Humber College and the City of Toronto ran a joint Hackathon Thursday

Humber College students were issued a challenge by the City of Toronto: reimagine a 40-year-old model of the city called Tiny Town.  

The Faculty of Applied Sciences and Technology and the Faculty of Media and Creative Arts hosted a Hackathon Thursday in collaboration with the City of Toronto. Thirty students split into groups made up of students from each faculty so each group benefitted from expertise across fields of study.  

“I don’t know anything about urban planning, I don’t know anything about designing a city but I know 3D models, texturing, the artistic side of it,” said Madison Lederer, a second-year student in the animation program.  

Her partner Pegah Sarglozaei has data gathering covered. She is enrolled in the User Experience Design (UX-Design) post-graduate program.  

“It’s a really good opportunity for all of us from different backgrounds. For me, I could have a chance to work on the research part." 

The team created their own version of the city model which includes a phone application that would help users find their way around the city.  

“I went through the research part on the history of the town and what is going to happen in the future,” said Sarglozaei.Inserting image... 

The opportunity to work with the municipality, solving real problems, is part of Humber's focus on collaboration with industry and government. The City of Toronto  

Tapping into 40 years of expertise  
The original Tiny Town builder, Rollo Myers, was at City Hall, not to admire his 40-year-old handiwork, but to impart some wisdom onto the students. He is known as an "honourary architect" for his extensive work to preserve heritage buildings in the city.  
“There’s still a use for the models,” he said.  

The original Tiny Town wasn’t intended for public viewing. It was a tool used by the planning department, but when offices moved around and space became limited, it was moved to an alcove just off the main atrium.  

“I’d invented a machine that could improve the technology back in the 1970s, which could provide models for architectural engineers who need a 3D model,” said Myers.  

The Tiny Town is out of date, despite several additions throughout the years.  
Myers sees it as an introduction to the city for newcomers – one that should be up to date both for esthetics and for practicality.  

And Myers still has new ideas for the model. He describes two maps mounted on the wall behind the existing model.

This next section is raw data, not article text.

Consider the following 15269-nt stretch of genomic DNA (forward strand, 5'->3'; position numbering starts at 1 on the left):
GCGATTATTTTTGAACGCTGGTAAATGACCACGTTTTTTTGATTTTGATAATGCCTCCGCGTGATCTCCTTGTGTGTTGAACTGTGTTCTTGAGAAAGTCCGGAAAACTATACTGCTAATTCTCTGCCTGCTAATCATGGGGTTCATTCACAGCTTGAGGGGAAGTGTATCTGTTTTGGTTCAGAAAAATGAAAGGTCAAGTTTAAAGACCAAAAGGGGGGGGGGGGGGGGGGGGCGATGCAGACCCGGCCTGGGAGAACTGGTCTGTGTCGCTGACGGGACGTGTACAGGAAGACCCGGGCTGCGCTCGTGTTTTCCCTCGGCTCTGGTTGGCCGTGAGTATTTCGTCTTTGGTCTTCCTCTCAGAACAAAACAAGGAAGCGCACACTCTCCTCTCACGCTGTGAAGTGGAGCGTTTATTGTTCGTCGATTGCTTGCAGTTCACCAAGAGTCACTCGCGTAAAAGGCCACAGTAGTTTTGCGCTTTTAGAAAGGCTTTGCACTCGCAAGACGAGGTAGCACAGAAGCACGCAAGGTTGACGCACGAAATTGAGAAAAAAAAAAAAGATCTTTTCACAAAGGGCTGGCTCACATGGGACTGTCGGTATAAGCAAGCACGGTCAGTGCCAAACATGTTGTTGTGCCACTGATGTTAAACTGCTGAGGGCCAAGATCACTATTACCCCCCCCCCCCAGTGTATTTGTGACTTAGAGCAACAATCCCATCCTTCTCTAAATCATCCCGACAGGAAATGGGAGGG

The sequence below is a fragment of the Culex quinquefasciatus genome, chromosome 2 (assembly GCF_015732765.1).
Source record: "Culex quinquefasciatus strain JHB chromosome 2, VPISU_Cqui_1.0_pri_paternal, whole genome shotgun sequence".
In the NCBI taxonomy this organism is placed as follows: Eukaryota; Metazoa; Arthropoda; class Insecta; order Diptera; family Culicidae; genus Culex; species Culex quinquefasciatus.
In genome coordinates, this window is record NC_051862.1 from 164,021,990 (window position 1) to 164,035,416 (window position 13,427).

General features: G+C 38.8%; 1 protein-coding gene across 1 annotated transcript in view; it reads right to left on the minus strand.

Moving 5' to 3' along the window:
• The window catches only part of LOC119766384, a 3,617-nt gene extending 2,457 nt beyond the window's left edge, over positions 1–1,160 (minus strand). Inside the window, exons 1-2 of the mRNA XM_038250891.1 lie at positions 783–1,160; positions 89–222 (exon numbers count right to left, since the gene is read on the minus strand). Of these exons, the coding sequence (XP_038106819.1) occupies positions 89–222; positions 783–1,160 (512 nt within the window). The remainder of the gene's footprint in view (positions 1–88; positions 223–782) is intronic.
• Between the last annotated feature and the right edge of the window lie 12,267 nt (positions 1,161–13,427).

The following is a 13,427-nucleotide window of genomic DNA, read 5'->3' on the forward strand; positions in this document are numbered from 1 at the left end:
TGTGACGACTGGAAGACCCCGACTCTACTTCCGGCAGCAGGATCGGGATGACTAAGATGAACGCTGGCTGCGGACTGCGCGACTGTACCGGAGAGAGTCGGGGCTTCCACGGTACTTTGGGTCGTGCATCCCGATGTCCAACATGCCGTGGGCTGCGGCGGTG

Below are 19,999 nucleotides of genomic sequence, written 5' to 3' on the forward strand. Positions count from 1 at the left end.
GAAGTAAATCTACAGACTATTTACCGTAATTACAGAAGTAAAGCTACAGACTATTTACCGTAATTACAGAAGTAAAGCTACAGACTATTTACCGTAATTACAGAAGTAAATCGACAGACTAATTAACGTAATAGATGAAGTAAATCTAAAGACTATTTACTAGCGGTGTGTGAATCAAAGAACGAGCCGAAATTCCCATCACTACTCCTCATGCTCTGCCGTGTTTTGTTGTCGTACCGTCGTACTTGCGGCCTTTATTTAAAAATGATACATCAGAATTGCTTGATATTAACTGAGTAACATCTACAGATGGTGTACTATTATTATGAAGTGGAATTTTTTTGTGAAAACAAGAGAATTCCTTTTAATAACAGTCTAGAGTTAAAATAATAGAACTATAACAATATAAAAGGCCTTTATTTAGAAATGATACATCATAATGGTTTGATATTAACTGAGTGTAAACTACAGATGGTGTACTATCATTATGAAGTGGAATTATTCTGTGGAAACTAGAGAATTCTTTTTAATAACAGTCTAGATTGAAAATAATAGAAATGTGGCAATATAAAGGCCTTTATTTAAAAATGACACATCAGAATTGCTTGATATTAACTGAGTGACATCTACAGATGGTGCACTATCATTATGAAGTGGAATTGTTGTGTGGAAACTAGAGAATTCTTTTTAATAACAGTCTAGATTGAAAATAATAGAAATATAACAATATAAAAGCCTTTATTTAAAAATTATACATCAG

“Wouldn’t it be fun to do a photo mosaic of different parts of the city, [and] some of the neighbourhoods people like to visit? Put pictures of those up and connect them with a string to the place on the model.”  

New and improved 

'Let's see what you can do,' Meyers said after speaking to the group of Humber College students at the beginning of the Hackathon. They dispersed and got to work. 

Madison Lederer, Pegah Sargolzaei and their partner Daniel Japal called their pitch "Tiny Town Through Time."  In addition to a new physical model of the city, they designed a history-driven phone app to show change in the city through a Tiny Town model.Inserting image... 

The application would work with the physical model.  Through the user's phone, the app would overlay the 3D Tiny Town, helping to identify significant landmarks and provide more information to users. 

Their final pitch to City of Toronto planners and staff focused on the Royal York Hotel as an example. 

Carolyn Humphreys, the city's Graphic and Visualisation program manager, nodded her approval. She listened to the presentations, asked questions and offered feedback. The majority of her remarks to the Humber students were positive. 

"I am so grateful to all of you for being wild and crazy," she said. 

One team gave a lengthy presentation and left out a part of their process.  

"I want to hear about it!" said Humphreys. 

Once the students explained their app further, she said "I love it!" before moving on to the next group of hackers. 

The students gathered around the old model of Toronto and thanked Humphreys and her colleagues for hosting the event. It was part of a week of 'Playdays,' where students participate in learning experiences in place of regular class. 

"Now that you've had your playday here," said Humphreys, "Let me welcome you into my playground." 
She ushered the group of 30 onto the other side of the glass, metres away from their plans for a Tiny Town of the future.